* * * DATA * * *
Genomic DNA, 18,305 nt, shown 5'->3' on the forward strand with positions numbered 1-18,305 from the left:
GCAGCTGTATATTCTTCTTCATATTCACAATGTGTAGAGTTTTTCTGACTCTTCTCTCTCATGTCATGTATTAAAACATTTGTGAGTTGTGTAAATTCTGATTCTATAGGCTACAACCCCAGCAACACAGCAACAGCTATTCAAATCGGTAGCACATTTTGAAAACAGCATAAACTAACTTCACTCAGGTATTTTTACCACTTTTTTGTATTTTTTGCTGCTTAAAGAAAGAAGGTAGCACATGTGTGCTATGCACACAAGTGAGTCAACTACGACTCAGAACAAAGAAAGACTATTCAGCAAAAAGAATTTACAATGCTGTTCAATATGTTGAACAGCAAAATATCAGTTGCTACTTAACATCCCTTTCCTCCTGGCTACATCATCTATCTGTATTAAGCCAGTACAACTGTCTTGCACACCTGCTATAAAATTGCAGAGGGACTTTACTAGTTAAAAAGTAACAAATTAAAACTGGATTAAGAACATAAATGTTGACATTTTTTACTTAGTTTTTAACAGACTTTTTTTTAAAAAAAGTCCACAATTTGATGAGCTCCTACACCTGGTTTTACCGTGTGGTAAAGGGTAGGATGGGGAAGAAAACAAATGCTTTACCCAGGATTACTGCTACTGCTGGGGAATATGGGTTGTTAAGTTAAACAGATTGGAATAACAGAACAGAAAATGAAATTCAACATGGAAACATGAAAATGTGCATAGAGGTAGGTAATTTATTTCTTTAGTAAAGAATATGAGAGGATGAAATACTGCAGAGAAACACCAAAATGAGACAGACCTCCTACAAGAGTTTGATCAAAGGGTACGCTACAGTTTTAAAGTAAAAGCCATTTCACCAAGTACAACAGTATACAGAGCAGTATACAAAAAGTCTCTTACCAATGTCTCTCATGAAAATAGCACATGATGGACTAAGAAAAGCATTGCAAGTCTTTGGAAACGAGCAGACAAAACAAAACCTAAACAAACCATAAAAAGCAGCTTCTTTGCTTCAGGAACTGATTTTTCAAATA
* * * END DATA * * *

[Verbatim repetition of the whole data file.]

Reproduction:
Genomic DNA, 18,305 nt, shown 5'->3' on the forward strand with positions numbered 1-18,305 from the left:
GCAGCTGTATATTCTTCTTCATATTCACAATGTGTAGAGTTTTTCTGACTCTTCTCTCTCATGTCATGTATTAAAACATTTGTGAGTTGTGTAAATTCTGATTCTATAGGCTACAACCCCAGCAACACAGCAACAGCTATTCAAATCGGTAGCACATTTTGAAAACAGCATAAACTAACTTCACTCAGGTATTTTTACCACTTTTTTGTATTTTTTGCTGCTTAAAGAAAGAAGGTAGCACATGTGTGCTATGCACACAAGTGAGTCAACTACGACTCAGAACAAAGAAAGACTATTCAGCAAAAAGAATTTACAATGCTGTTCAATATGTTGAACAGCAAAATATCAGTTGCTACTTAACATCCCTTTCCTCCTGGCTACATCATCTATCTGTATTAAGCCAGTACAACTGTCTTGCACACCTGCTATAAAATTGCAGAGGGACTTTACTAGTTAAAAAGTAACAAATTAAAACTGGATTAAGAACATAAATGTTGACATTTTTTACTTAGTTTTTAACAGACTTTTTTTTAAAAAAAGTCCACAATTTGATGAGCTCCTACACCTGGTTTTACCGTGTGGTAAAGGGTAGGATGGGGAAGAAAACAAATGCTTTACCCAGGATTACTGCTACTGCTGGGGAATATGGGTTGTTAAGTTAAACAGATTGGAATAACAGAACAGAAAATGAAATTCAACATGGAAACATGAAAATGTGCATAGAGGTAGGTAATTTATTTCTTTAGTAAAGAATATGAGAGGATGAAATACTGCAGAGAAACACCAAAATGAGACAGACCTCCTACAAGAGTTTGATCAAAGGGTACGCTACAGTTTTAAAGTAAAAGCCATTTCACCAAGTACAACAGTATACAGAGCAGTATACAAAAAGTCTCTTACCAATGTCTCTCATGAAAATAGCACATGATGGACTAAGAAAAGCATTGCAAGTCTTTGGAAACGAGCAGACAAAACAAAACCTAAACAAACCATAAAAAGCAGCTTCTTTGCTTCAGGAACTGATTTTTCAAATA